Economic Commentaries


Belatedly ECB head Mario Draghi reduced the benchmark interest rate in May and allowed for even more action if needed, including taking the deposit rate below zero and perhaps buying low quality loans directly from European banks. Meanwhile, at its FOMC meeting Federal Reserve officials suggested a flexible approach to its asset purchase program, allowing that it could even increase the size of its purchases if deemed necessary.

Other Central Banks have since followed the lead of the U.S. and Europe with their stimuli of lowering interest rates. And of course the Bank of Japan is sticking with its own aggressive easing program. Equity markets worldwide have been cheering this latest liquidity injection while bond markets hang tough in the face of decreased sovereign debt supply and diminishing inflation expectations.

Why have Central Banks become bolder, especially in the face of an improved labor market in the U.S., evidence of more lenient lending standards among U.S. banks, and even a smattering of some relatively upbeat economic data reports in Asia and Europe? One reason is that labor markets worldwide remain fundamentally weak. While the jobless rate has fallen to 7.5% in the U.S. a portion of this can be attributed to increased part time work and decreased labor force participation. Euro zone unemployment is at a new record high above 13% and in the periphery it is twice this level.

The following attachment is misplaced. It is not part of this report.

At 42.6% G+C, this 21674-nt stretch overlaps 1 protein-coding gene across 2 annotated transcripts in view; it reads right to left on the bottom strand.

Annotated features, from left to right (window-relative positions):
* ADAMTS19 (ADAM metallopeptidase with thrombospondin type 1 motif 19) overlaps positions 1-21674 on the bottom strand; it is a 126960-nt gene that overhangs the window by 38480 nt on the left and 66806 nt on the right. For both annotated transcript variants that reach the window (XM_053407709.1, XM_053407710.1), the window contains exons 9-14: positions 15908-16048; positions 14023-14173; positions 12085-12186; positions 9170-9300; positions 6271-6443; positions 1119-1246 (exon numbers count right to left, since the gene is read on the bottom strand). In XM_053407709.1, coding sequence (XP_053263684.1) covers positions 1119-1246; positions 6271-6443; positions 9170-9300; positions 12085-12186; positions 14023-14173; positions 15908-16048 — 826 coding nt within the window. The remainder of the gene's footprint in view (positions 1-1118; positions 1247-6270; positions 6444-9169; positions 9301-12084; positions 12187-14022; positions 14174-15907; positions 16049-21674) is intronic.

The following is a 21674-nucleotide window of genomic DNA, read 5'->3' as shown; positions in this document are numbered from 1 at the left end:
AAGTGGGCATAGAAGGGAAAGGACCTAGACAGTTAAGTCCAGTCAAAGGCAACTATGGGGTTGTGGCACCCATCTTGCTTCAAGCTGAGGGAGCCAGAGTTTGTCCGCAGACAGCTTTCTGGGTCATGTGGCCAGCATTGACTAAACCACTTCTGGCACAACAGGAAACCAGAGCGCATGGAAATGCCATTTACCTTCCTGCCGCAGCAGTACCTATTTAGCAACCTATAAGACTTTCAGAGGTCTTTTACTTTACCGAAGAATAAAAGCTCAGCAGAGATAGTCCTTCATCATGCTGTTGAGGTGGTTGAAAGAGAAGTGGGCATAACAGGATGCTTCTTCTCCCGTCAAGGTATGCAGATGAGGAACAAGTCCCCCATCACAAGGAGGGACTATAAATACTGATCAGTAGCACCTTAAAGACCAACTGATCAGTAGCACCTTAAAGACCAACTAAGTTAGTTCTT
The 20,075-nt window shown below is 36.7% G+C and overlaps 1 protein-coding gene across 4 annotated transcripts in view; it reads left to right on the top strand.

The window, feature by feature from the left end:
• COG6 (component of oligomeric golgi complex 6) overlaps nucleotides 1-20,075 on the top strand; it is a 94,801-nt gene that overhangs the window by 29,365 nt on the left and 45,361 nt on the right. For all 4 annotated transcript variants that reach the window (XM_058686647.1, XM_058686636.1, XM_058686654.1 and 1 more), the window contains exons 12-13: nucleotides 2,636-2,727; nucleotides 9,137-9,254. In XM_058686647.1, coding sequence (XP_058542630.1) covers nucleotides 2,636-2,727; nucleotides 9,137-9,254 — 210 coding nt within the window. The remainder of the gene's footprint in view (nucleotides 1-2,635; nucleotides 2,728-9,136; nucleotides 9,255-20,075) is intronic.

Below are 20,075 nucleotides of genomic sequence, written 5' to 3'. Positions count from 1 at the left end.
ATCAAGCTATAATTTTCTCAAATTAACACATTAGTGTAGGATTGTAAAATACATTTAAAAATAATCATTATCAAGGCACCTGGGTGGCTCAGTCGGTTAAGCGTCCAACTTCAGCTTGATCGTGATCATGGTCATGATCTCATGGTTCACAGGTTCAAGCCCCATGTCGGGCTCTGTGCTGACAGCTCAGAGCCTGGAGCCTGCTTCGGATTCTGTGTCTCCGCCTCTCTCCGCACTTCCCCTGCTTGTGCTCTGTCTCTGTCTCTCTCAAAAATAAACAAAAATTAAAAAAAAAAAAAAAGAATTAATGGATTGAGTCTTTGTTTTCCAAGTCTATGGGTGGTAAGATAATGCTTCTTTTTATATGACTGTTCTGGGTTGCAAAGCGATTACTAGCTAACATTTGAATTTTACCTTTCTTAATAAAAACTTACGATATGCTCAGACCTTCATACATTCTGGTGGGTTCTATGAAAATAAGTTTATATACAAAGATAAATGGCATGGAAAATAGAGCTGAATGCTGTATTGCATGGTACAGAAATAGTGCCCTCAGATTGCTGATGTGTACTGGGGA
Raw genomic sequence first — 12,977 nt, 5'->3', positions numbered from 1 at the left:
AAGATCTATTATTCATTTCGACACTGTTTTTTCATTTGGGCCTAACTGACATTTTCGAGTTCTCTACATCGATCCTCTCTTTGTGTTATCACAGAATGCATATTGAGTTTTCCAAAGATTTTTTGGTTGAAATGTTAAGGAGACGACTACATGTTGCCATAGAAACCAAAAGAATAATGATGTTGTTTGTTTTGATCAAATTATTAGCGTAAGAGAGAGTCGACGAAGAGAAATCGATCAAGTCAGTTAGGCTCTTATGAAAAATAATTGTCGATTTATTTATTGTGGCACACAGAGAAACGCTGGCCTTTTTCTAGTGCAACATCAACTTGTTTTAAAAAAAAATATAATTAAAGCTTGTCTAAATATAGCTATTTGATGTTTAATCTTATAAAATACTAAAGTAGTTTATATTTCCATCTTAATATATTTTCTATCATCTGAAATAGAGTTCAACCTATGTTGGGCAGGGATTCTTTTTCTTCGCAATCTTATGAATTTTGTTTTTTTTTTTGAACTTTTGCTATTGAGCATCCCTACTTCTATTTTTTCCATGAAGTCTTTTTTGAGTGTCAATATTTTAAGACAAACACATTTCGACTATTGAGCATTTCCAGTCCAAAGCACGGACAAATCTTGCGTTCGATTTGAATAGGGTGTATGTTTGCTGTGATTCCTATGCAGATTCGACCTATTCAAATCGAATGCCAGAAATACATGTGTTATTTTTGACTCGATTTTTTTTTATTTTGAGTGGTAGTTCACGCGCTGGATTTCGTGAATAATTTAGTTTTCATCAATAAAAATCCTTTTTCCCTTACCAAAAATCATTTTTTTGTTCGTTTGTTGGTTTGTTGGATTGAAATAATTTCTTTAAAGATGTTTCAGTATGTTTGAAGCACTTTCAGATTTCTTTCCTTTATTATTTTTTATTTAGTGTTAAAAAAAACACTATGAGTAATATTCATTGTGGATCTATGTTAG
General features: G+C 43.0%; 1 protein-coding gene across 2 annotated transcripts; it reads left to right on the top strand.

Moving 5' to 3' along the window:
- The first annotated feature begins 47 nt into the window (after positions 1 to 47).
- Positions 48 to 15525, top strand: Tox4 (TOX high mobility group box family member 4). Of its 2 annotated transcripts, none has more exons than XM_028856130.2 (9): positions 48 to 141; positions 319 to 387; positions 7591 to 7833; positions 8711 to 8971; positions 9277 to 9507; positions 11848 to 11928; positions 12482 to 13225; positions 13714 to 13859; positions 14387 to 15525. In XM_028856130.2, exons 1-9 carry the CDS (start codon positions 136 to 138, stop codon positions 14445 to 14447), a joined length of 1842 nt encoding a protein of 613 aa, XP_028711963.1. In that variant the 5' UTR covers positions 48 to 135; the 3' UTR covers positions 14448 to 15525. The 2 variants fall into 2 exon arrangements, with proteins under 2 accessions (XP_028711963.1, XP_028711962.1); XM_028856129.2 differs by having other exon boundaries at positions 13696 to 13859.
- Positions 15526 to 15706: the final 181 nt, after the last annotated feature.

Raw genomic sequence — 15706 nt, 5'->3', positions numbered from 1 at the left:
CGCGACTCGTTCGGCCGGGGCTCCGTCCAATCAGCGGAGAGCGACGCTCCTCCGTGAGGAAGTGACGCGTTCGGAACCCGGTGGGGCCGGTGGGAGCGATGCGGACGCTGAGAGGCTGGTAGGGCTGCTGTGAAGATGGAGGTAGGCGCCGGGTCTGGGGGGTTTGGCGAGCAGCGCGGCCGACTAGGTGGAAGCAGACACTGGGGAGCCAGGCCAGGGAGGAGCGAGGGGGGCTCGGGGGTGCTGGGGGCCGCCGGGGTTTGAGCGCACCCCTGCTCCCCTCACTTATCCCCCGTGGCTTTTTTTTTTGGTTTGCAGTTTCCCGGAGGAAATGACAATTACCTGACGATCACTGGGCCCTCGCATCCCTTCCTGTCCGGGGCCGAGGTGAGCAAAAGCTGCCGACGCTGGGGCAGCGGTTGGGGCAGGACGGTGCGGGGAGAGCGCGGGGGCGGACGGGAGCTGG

A second reason is that fiscal austerity remains in place. In the U.S. sequester related spending restraint is in place and war related spending is dropping. However welcome, these adversely affect demand in the short run. In Europe there is a move to reduce austerity by allowing some countries more leeway in meeting budget targets. But this is more window dressing than it is a fundamental policy switch. Meanwhile, export oriented Asian economies are suffering from the competitive consequences of a weaker Japanese Yen.

Finally, monetary authorities are coming to grips with a collapse of inflation. Wage growth remains negligible worldwide and the broad spectrum of commodity prices is trending lower. Minimal pricing power is making it difficult for business to meet revenue goals without more cost cutting. And the fear among policymakers is that this feeds on itself, creating a deflationary expectation. As the Japanese can attest, once a deflationary expectation gets embedded, it is extremely difficult to counteract.

Given these, we suspect the lack of inflation will become an increasing focus of monetary policies. And since Central Banks can never admit defeat, we suspect they will be more apt to err on the side of excessively stimulating rather than the opposite. The hope is that it works and that the global economy soon begins to show demonstrable progress.

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